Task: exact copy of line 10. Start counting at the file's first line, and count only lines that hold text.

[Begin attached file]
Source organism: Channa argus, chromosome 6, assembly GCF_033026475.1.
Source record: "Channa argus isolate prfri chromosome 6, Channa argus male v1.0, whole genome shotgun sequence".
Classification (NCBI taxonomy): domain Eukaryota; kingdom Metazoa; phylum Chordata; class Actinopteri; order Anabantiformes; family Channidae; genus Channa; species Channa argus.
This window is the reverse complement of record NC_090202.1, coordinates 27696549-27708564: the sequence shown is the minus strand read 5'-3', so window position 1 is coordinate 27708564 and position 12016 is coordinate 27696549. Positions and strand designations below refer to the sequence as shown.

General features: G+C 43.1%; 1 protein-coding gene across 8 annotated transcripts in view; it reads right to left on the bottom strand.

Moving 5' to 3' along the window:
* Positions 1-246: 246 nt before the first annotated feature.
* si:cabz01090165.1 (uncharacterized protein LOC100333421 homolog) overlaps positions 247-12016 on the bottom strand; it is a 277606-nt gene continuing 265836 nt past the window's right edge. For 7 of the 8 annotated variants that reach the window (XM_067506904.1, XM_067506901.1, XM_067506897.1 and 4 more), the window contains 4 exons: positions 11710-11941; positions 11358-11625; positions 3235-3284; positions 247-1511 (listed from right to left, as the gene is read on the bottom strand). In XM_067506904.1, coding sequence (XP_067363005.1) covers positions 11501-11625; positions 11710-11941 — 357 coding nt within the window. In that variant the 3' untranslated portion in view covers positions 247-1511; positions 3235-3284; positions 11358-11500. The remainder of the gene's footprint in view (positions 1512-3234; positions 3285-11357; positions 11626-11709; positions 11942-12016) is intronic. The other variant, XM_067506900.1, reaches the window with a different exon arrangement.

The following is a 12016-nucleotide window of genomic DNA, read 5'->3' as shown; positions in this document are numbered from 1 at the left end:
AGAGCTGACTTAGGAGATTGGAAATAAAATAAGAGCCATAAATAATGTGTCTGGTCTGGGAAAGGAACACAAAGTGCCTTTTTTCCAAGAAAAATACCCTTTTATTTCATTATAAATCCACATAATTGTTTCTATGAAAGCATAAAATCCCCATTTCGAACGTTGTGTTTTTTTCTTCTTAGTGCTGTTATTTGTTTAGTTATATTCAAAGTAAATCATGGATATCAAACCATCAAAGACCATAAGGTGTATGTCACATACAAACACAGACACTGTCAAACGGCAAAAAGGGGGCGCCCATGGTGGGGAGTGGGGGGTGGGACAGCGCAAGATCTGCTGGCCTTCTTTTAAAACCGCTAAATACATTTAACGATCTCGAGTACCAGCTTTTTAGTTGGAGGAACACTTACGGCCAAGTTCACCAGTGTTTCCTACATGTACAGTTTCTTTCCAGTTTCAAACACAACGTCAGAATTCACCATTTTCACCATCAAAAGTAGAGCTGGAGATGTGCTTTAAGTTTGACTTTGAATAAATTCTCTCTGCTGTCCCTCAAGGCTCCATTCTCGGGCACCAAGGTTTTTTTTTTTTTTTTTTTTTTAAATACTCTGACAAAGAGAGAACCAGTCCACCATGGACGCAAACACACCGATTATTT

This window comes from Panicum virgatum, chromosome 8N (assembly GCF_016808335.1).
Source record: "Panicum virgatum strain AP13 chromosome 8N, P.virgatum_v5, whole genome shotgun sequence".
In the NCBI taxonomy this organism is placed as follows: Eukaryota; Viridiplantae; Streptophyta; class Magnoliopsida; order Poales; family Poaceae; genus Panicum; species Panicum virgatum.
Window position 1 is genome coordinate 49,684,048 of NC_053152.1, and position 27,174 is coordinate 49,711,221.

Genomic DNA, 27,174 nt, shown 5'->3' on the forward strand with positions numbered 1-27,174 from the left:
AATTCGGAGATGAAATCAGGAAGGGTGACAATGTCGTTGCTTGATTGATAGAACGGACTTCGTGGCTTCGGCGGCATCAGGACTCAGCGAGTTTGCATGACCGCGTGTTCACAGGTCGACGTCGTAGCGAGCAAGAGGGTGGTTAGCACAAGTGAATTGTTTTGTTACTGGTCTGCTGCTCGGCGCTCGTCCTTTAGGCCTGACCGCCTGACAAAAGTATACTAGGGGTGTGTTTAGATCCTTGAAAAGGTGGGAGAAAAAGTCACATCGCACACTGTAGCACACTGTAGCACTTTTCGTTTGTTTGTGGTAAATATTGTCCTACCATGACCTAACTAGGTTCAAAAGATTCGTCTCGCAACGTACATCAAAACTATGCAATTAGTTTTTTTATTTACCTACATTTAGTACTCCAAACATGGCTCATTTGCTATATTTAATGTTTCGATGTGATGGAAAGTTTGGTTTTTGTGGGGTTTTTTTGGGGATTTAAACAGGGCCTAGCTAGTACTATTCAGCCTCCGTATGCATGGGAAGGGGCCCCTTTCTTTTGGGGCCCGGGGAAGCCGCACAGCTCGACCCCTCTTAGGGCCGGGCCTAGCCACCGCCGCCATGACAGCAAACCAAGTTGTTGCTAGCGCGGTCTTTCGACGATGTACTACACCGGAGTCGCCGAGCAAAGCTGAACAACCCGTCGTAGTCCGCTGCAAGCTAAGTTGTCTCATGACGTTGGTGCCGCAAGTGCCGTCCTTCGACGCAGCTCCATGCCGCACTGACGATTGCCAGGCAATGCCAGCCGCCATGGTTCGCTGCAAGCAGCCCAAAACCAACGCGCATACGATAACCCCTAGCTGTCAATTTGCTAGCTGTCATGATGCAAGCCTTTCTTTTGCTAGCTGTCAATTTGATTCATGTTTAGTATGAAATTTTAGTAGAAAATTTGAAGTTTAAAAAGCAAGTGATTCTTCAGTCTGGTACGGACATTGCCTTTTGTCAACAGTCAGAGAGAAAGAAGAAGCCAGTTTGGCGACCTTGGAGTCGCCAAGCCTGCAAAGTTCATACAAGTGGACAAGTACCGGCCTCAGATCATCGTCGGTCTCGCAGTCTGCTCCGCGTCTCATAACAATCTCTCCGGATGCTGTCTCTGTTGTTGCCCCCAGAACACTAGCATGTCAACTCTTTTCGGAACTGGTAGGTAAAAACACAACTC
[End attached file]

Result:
AGAGCTGACTTAGGAGATTGGAAATAAAATAAGAGCCATAAATAATGTGTCTGGTCTGGGAAAGGAACACAAAGTGCCTTTTTTCCAAGAAAAATACCCTTTTATTTCATTATAAATCCACATAATTGTTTCTATGAAAGCATAAAATCCCCATTTCGAACGTTGTGTTTTTTTCTTCTTAGTGCTGTTATTTGTTTAGTTATATTCAAAGTAAATCATGGATATCAAACCATCAAAGACCATAAGGTGTATGTCACATACAAACACAGACACTGTCAAACGGCAAAAAGGGGGCGCCCATGGTGGGGAGTGGGGGGTGGGACAGCGCAAGATCTGCTGGCCTTCTTTTAAAACCGCTAAATACATTTAACGATCTCGAGTACCAGCTTTTTAGTTGGAGGAACACTTACGGCCAAGTTCACCAGTGTTTCCTACATGTACAGTTTCTTTCCAGTTTCAAACACAACGTCAGAATTCACCATTTTCACCATCAAAAGTAGAGCTGGAGATGTGCTTTAAGTTTGACTTTGAATAAATTCTCTCTGCTGTCCCTCAAGGCTCCATTCTCGGGCACCAAGGTTTTTTTTTTTTTTTTTTTTTTAAATACTCTGACAAAGAGAGAACCAGTCCACCATGGACGCAAACACACCGATTATTT